Transportation fatalities in the United States increased last year, according to preliminary figures released last month by the National Transportation Safety Board (NTSB). Deaths from transportation accidents in the United States in 2005 totaled 45,636, up from 45,092 in 2004. Based on our firm’s experience in litigation relating to highway crashes, I was not at all surprised to learn of the increase in deaths. NTSB Chairman Mark V. Rosenker stated:
It is very disturbing to see transportation fatalities rising. In all modes, but especially on our roads and highways, we need a concerted effort by government, industry and the traveling public to establish a strong downward trend in the number of fatal accidents.
Highway transportation, which by far accounts for the largest portion of fatalities, rose to 43,443 in 2005 from 42,836 in 2004. Motorcycle fatalities jumped substantially to 4,553 in 2005 from 4,028 the previous year. Buses, light trucks and vans, medium and heavy trucks, and pedestrian deaths also showed increases. But, passenger car fatalities fell from 19,192 in 2004 to 18,440 in 2005. The number of persons killed in all aviation accidents in 2005 dropped to 616 from 652 in 2004. Airline fatalities increased from 14 to 22, while air taxi deaths dropped sharply from 64 in 2004 to 18 last year. General aviation fatalities in 2005 ticked up slightly to 562 from 558.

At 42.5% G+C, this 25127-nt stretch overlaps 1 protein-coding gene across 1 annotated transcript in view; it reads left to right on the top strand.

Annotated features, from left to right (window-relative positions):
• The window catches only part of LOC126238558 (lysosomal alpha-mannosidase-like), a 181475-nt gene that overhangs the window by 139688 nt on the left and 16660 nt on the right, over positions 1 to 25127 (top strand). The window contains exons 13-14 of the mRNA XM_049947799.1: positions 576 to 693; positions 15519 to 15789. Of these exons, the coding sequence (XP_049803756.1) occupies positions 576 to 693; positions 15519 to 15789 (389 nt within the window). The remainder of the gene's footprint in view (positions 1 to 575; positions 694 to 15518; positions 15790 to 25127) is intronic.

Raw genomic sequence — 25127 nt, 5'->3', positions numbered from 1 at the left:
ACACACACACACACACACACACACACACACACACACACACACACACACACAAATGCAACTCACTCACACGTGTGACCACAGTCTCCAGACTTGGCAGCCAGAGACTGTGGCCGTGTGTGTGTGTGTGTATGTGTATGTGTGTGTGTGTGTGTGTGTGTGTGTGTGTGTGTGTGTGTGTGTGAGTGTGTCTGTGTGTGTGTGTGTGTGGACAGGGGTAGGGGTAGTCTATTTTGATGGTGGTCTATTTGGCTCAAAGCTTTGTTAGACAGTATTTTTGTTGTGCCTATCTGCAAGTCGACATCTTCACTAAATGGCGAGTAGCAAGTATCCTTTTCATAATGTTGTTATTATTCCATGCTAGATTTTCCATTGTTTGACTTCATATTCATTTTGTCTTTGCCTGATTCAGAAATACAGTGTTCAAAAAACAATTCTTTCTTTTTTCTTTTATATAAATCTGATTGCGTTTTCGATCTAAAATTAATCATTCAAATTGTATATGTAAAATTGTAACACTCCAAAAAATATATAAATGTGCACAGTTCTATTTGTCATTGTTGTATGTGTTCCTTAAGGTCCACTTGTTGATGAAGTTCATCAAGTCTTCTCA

Total rail fatalities decreased from 816 in 2004 to 789 in 2005, with declines reflected in both the intercity and transit categories. Marine deaths showed a slight increase from 765 in 2004 to 769 in 2005. Recreational boating deaths, the largest marine category, jumped to 697 from 676, while cargo transport fatalities dropped substantially to 12 in 2005 from 26 in 2004. Pipeline fatalities decreased in 2005 from 23 to 19, with 17 deaths related to gas pipelines and 2 to liquid pipeline operations. Aviation statistics are compiled by the NTSB. Numbers for all other modes are provided by the Department of Transportation.
Source: Insurance Journal